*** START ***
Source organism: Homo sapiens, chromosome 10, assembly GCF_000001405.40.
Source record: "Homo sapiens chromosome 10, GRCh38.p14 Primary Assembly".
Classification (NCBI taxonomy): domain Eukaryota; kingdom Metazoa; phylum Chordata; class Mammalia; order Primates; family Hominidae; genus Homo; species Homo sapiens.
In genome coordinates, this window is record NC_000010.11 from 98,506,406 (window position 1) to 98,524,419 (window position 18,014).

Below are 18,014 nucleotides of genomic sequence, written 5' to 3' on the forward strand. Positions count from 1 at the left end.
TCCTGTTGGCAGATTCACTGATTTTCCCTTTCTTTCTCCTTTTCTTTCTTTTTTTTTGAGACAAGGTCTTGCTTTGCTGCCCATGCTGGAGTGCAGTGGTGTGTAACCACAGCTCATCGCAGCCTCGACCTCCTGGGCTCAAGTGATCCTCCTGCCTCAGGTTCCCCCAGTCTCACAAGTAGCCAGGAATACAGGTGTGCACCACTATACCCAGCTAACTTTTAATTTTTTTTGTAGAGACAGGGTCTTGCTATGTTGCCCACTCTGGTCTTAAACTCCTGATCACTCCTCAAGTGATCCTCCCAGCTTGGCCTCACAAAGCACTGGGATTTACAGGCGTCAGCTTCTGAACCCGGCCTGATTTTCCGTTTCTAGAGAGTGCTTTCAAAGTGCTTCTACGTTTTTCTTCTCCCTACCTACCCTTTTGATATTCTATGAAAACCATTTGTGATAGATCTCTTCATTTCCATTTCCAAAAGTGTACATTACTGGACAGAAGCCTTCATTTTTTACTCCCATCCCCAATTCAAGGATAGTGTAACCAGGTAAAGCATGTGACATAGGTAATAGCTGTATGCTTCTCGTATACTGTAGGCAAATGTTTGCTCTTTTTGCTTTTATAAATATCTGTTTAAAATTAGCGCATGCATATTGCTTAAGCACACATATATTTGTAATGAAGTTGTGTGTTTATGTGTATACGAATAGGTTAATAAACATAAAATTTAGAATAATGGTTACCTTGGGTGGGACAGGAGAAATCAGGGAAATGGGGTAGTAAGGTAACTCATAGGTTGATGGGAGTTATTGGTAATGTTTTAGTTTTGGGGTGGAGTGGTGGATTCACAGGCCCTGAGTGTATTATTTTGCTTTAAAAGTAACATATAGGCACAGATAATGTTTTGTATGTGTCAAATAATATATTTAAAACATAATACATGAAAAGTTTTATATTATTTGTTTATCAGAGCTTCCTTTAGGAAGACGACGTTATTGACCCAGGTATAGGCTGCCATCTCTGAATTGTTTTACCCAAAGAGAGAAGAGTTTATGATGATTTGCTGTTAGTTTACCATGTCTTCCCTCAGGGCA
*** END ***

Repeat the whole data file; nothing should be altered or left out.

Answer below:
Source organism: Homo sapiens, chromosome 10, assembly GCF_000001405.40.
Source record: "Homo sapiens chromosome 10, GRCh38.p14 Primary Assembly".
Classification (NCBI taxonomy): domain Eukaryota; kingdom Metazoa; phylum Chordata; class Mammalia; order Primates; family Hominidae; genus Homo; species Homo sapiens.
In genome coordinates, this window is record NC_000010.11 from 98,506,406 (window position 1) to 98,524,419 (window position 18,014).

Below are 18,014 nucleotides of genomic sequence, written 5' to 3' on the forward strand. Positions count from 1 at the left end.
TCCTGTTGGCAGATTCACTGATTTTCCCTTTCTTTCTCCTTTTCTTTCTTTTTTTTTGAGACAAGGTCTTGCTTTGCTGCCCATGCTGGAGTGCAGTGGTGTGTAACCACAGCTCATCGCAGCCTCGACCTCCTGGGCTCAAGTGATCCTCCTGCCTCAGGTTCCCCCAGTCTCACAAGTAGCCAGGAATACAGGTGTGCACCACTATACCCAGCTAACTTTTAATTTTTTTTGTAGAGACAGGGTCTTGCTATGTTGCCCACTCTGGTCTTAAACTCCTGATCACTCCTCAAGTGATCCTCCCAGCTTGGCCTCACAAAGCACTGGGATTTACAGGCGTCAGCTTCTGAACCCGGCCTGATTTTCCGTTTCTAGAGAGTGCTTTCAAAGTGCTTCTACGTTTTTCTTCTCCCTACCTACCCTTTTGATATTCTATGAAAACCATTTGTGATAGATCTCTTCATTTCCATTTCCAAAAGTGTACATTACTGGACAGAAGCCTTCATTTTTTACTCCCATCCCCAATTCAAGGATAGTGTAACCAGGTAAAGCATGTGACATAGGTAATAGCTGTATGCTTCTCGTATACTGTAGGCAAATGTTTGCTCTTTTTGCTTTTATAAATATCTGTTTAAAATTAGCGCATGCATATTGCTTAAGCACACATATATTTGTAATGAAGTTGTGTGTTTATGTGTATACGAATAGGTTAATAAACATAAAATTTAGAATAATGGTTACCTTGGGTGGGACAGGAGAAATCAGGGAAATGGGGTAGTAAGGTAACTCATAGGTTGATGGGAGTTATTGGTAATGTTTTAGTTTTGGGGTGGAGTGGTGGATTCACAGGCCCTGAGTGTATTATTTTGCTTTAAAAGTAACATATAGGCACAGATAATGTTTTGTATGTGTCAAATAATATATTTAAAACATAATACATGAAAAGTTTTATATTATTTGTTTATCAGAGCTTCCTTTAGGAAGACGACGTTATTGACCCAGGTATAGGCTGCCATCTCTGAATTGTTTTACCCAAAGAGAGAAGAGTTTATGATGATTTGCTGTTAGTTTACCATGTCTTCCCTCAGGGCA